Another way to help offset the effects of divorce on children is by utilizing parenting classes and other tools and resources dedicated to helping families transitioning through divorce.

There are even online programs designed specifically to help children adjust to their new family structure. In fact, every January, the Child-Centered Divorce Network collaborates with divorce professionals from around the world to offer divorcing parents free tips and resources to help their kids as they are coping with divorce.

“We focus on educating parents who are contemplating divorce or going through divorce or even having passed divorce and now co-parenting,” said Child-Centered Divorce Network founder Rosalind Sedacca. “We want to give them advice, information, tips, and resources to help them make the best possible outcome for their family and children.”

Some states, such as Utah, even offer free voluntary Divorce Education for Children classes to help kids understand what is happening. Other jurisdictions, such as Miami-Dade County in Florida, require parents to attend parenting courses to help them focus on their children and cooperate effectively.

Enrolling in a parenting class at the start of the divorce process is also a good way to show the judge that you are doing everything you can to be a good father if there is a looming custody decision. It reflects well on you that you are doing what you can to educate yourself and improve your parenting skills, in order to help your children cope and process all the complicated emotions they are experiencing.

“What’s best for the kids is if mom and dad can communicate civilly towards one another and have the focus on what is in the kids’ best interests and not upon the deficiencies in their own relationship or why the relationship broke up,” Spero said.

Counseling For Children Of Divorce

Sometimes, the effects of divorce on children are so severe that professional help is needed. Kids do not always feel comfortable opening up to their parents, regardless of how supportive you are. They might feel a sense of loyalty to one parent or the other. Or, perhaps they blame themselves for the divorce.

In those cases, a professional counselor or therapist can help children coping with divorce. Although typically framed as something that primarily affects adults, mental health is a serious issue for children of divorce, and a licensed therapist can help them find a sense of balance in the wake of their parents’ breakup.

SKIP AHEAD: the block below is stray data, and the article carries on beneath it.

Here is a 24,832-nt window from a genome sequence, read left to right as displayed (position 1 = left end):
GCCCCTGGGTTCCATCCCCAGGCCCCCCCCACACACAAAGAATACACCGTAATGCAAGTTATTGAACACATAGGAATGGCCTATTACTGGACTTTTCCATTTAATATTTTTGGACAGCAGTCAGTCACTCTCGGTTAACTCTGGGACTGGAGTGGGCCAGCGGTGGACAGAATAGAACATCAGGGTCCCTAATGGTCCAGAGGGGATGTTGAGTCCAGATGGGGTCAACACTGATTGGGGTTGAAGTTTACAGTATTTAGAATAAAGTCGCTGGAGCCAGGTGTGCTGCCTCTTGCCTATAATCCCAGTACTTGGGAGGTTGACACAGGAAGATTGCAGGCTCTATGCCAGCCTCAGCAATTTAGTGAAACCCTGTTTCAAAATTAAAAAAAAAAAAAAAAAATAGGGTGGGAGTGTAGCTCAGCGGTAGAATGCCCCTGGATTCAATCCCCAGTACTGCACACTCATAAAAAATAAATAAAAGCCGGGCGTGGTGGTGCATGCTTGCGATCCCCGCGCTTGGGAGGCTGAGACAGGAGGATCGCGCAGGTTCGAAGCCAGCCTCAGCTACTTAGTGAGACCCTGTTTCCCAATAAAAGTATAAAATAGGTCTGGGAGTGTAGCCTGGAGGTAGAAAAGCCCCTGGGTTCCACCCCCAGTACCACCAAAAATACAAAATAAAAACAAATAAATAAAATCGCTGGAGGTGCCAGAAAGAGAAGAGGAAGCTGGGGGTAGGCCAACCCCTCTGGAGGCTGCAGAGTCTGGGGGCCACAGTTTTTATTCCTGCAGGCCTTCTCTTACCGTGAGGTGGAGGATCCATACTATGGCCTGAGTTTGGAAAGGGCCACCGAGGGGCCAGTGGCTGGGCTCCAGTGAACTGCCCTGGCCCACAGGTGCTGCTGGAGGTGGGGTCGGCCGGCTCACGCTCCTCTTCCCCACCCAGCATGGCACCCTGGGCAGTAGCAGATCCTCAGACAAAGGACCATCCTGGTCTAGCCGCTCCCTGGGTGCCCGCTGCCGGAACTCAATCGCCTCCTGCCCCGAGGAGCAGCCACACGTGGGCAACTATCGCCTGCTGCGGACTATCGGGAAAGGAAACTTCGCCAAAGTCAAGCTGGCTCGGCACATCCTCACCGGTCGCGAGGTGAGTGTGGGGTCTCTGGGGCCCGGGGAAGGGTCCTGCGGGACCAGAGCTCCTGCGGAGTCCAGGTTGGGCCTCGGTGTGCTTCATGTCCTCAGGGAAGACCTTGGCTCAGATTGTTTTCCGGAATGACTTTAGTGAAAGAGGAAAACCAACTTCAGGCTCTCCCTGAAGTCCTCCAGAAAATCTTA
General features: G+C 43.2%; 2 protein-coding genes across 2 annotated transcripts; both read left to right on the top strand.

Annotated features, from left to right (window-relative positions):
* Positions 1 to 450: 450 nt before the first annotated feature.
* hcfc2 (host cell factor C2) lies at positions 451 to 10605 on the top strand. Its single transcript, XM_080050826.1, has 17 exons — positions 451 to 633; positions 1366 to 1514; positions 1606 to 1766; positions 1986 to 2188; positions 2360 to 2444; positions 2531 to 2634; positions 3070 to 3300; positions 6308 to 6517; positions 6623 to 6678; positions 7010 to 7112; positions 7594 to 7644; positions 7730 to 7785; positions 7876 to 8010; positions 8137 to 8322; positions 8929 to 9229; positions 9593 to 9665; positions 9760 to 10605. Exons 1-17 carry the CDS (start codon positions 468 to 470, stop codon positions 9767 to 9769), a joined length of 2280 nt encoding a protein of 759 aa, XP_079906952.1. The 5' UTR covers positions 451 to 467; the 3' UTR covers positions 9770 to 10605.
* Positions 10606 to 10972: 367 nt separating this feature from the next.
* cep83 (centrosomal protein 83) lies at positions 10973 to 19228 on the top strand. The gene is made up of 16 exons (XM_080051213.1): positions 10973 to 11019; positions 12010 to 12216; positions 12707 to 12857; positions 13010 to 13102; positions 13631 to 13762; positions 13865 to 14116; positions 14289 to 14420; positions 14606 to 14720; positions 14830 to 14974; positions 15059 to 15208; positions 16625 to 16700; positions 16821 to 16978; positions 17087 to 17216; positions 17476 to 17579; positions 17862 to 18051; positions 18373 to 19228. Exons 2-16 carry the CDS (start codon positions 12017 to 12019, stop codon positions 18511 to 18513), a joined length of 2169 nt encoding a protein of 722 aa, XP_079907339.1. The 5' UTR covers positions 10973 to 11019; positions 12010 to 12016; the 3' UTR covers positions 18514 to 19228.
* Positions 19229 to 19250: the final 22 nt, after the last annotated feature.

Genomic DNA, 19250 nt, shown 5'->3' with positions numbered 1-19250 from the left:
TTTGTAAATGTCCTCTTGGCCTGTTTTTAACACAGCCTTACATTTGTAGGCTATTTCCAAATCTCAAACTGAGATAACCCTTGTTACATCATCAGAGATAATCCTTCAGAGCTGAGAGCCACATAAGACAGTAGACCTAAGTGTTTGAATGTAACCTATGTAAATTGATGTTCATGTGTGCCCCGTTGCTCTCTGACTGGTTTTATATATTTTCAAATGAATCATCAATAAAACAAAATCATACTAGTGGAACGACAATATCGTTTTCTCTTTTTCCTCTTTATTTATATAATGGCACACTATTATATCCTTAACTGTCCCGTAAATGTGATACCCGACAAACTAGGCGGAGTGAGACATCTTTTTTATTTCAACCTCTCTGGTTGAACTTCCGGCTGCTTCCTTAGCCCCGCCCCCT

When determining whether your child needs counseling, there are a number of signs you should be on the lookout for. If you notice persistent unusual behavior that lasts for several weeks – such as your child acting unusually angry, not getting enough sleep, not eating enough, struggling in school, etc. – it is a good indication that your child needs help.

Many parents are unsure how to find a therapist or counselor who will be a good fit for their child, but there are resources that can help. You can ask your doctor for a referral as they typically have working relationships with a number of mental health specialists. You can also ask your friends and family members and even your divorce attorney if they know of any local therapists who have experience working with children.

Build A Support System

No one cares more about your kids than you, but that doesn’t mean you can’t ask for help when guiding them through this transition. It takes a village to help children who are struggling when coping with divorce.

Make a list of your closest friends and family members who you trust the most. Reach out to them and let them know that you and your kids are going through a difficult stretch and see if they might be willing to help out from time to time. Just knowing you have someone who you can count on in case of emergency, such as if you need someone to pick the kids up after school if you are unexpectedly asked to work late, can ease a lot of stress.

It also is a good idea to fill in your child’s teachers or caregivers and tell them to be on the lookout for any unusual behavior. Although you do not want to share the intimate details of your divorce with just anyone, it is a good idea to let your child’s teacher know what is going on, so they can help them through the transition at school.

Divorce changes so many things about a child’s life. They are no longer part of a traditional two-parent home and now have to bounce back and forth between two separate homes, but a solid and dependable support system can help ease the burden on you and give your children more of a sense of stability.

Put Your Children’s Interests First

What all these tips have in common is that they put your children’s interests first.

As you begin the divorce process, consider child-centered divorce strategies that avoid stress and negativity when dealing with your ex. When children hear one of their parents demeaning the other, they are likely to internalize it as an attack against them, since they see themselves as part of both their parents. It is understandable if you need to vent to someone about the stress of divorce, but it needs to be to someone other than your children.

If your ex is especially difficult, this might mean you have to occasionally swallow your pride and turn the other cheek, but before every action, consider what is best for your children and act accordingly. This will help them adjust and they will come to appreciate your sacrifice as they get older.

How divorce affects children is always going to vary from family to family. If you and your ex-spouse can work together amicably toward the greater good of what is best for your kids, they will almost certainly have a much easier time coping with divorce.

However, if your ex seems determined to cause problems for you despite your best efforts to cooperate, it might be necessary for you to get in touch with a family attorney to see if there are any legal remedies, such as a child custody modification, that might be available to you. Children face enough obstacles as it is. They certainly don’t need to be caught in the middle of their parents’ bickering.